Scandinavian Scotland refers to the period from the 8th to the 15th centuries during which Vikings and Norse settlers, mainly Norwegians and to a lesser extent other Scandinavians, and their descendents colonised parts of what is now the periphery of modern Scotland. Viking influence in the area commenced in the late 8th century, and hostility between the Scandinavian Earls of Orkney and the emerging thalassocracy of the Kingdom of the Isles, the rulers of Ireland, Dál Riata and Alba, and intervention by the crown of Norway were recurring themes.
Scandinavian-held territories included the Northern Isles of Orkney and Shetland, the Hebrides, the islands of the Firth of Clyde and associated mainland territories including Caithness and Sutherland. The historical record from Scottish sources is weak, with the Irish annals and the later Norse sagas, of which the Orkneyinga Saga is the principal source of information, sometimes contradictory although modern archaeology is beginning to provide a broader picture of life during this period.
There are various competing theories that have addressed the early colonisation process although it is clear that the Northern Isles were the first to be conquered by Vikings and the last to be relinquished by the Norwegian crown. Thorfinn Sigurdsson's rule in the 11th century included expansion well into north mainland Scotland and this may have been the zenith of Scandinavian influence. The obliteration of pre-Norse names in the Hebrides and their replacement with Norse ones was almost total although the emergence of alliances with the native Gaelic speakers produced a powerful Norse-Gael culture that had wide influence in Argyll, Galloway and beyond.
Scottish influence increased from the 13th century on. In 1231, an unbroken line of Norse earls of Orkney ended and the title was since held by Scottish nobles. An ill-fated expedition by Haakon Haakonarson later in that century led to the relinquishing of the islands of the west to the Scottish Crown and in the mid-15th century Orkney and Shetland were also transferred to Scottish rule. The negative view of Viking activities held in popular imagination notwithstanding, Norse expansion may have been a factor in the emergence of the Gaelic kingdom of Alba, the forerunner of modern Scotland, and the trading, political, cultural and religious achievements of the later periods of Norse rule were significant.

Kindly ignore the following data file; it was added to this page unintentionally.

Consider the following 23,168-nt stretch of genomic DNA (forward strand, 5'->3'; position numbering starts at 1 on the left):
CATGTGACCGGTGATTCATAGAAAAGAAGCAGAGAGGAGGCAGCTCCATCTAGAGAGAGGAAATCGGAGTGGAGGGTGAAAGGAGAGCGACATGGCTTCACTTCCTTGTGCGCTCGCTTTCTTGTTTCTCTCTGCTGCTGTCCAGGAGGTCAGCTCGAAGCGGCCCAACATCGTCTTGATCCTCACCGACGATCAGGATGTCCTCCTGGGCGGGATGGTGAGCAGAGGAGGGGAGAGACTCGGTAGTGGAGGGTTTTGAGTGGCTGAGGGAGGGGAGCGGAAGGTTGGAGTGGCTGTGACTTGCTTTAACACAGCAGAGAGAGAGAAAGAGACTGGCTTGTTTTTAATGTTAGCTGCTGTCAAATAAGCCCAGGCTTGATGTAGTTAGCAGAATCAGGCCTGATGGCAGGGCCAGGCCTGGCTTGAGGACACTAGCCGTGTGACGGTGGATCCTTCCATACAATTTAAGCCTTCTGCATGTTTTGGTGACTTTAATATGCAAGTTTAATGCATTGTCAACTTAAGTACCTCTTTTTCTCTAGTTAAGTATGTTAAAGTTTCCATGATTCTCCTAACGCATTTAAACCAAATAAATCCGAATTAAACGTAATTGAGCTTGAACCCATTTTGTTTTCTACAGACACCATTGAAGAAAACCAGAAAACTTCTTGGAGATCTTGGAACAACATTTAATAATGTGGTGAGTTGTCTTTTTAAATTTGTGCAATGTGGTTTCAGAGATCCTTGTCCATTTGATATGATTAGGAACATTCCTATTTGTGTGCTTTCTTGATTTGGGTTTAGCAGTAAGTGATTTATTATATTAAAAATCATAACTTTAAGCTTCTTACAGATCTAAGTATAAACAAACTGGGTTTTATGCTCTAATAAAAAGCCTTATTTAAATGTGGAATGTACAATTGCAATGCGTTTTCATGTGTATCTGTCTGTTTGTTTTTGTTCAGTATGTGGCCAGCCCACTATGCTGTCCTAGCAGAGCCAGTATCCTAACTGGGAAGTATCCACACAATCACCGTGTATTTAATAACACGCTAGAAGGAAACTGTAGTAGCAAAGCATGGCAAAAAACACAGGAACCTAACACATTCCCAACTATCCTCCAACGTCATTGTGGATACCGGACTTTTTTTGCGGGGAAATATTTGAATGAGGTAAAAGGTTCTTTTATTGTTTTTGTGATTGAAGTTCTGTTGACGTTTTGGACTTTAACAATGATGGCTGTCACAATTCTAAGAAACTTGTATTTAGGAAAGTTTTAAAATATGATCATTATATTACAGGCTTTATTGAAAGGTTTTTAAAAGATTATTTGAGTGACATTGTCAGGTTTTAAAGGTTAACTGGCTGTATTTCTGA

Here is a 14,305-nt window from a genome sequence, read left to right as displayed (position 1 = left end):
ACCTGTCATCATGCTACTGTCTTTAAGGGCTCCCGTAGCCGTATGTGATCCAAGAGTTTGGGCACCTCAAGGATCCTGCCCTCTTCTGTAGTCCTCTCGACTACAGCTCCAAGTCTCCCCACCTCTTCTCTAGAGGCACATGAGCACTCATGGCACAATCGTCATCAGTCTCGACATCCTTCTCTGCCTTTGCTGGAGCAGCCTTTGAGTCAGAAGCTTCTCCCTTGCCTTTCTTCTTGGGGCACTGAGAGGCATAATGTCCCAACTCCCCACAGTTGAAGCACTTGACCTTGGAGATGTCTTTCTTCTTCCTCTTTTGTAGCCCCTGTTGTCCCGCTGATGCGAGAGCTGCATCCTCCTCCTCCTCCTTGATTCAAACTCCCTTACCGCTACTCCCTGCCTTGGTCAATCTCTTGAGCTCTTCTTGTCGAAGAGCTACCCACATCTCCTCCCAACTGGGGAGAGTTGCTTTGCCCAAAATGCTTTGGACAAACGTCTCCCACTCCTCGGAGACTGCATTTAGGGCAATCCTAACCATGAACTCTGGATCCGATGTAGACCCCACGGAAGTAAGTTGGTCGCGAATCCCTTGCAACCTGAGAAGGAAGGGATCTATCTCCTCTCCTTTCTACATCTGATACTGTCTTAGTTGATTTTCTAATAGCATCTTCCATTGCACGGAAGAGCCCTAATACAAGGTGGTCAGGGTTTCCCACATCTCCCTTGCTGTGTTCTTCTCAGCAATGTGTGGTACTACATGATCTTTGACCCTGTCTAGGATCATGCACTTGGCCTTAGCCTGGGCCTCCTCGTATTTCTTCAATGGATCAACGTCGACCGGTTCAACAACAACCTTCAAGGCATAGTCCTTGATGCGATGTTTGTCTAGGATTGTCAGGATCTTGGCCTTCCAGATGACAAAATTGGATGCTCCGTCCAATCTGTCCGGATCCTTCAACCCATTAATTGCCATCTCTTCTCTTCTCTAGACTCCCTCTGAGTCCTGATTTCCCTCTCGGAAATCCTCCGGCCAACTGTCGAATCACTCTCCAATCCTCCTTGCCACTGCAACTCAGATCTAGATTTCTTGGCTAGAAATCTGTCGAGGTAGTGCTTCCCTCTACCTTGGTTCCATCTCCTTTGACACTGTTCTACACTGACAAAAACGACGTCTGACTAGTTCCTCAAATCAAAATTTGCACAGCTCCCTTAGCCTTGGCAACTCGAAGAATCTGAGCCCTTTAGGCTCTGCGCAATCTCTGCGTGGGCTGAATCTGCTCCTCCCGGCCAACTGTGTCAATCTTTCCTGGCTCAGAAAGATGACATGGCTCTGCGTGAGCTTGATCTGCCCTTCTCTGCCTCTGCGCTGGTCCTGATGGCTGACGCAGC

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Documental: Norse Vikings and Scottish Highlanders
This Ancient Warfare Documentary shows the Vikings were remembered by their contemporaries as fierce, pagan raiders who threatened the Christian world. The Vikings were seafaring north Germanic people who raided, traded, explored, and settled in wide areas of Europe, Asia, and the North Atlantic islands from the late 8th to the mid-11th centuries.
The second part of this Ancient Warfare Documentary starts at 23:40 and focuses on Midsummer Day, 1314, the exiled Scottish king led an army against an English force three times as large. Pikemen in dense formation routed the English, restoring Scotland to the kingdoms of Europe. Warfare in Medieval Scotland includes all military activity in the modern borders of Scotland, or by forces originating in the region, between the departure of the Romans in the fifth century and the adoption of the innovations of the Renaissance in the early sixteenth century.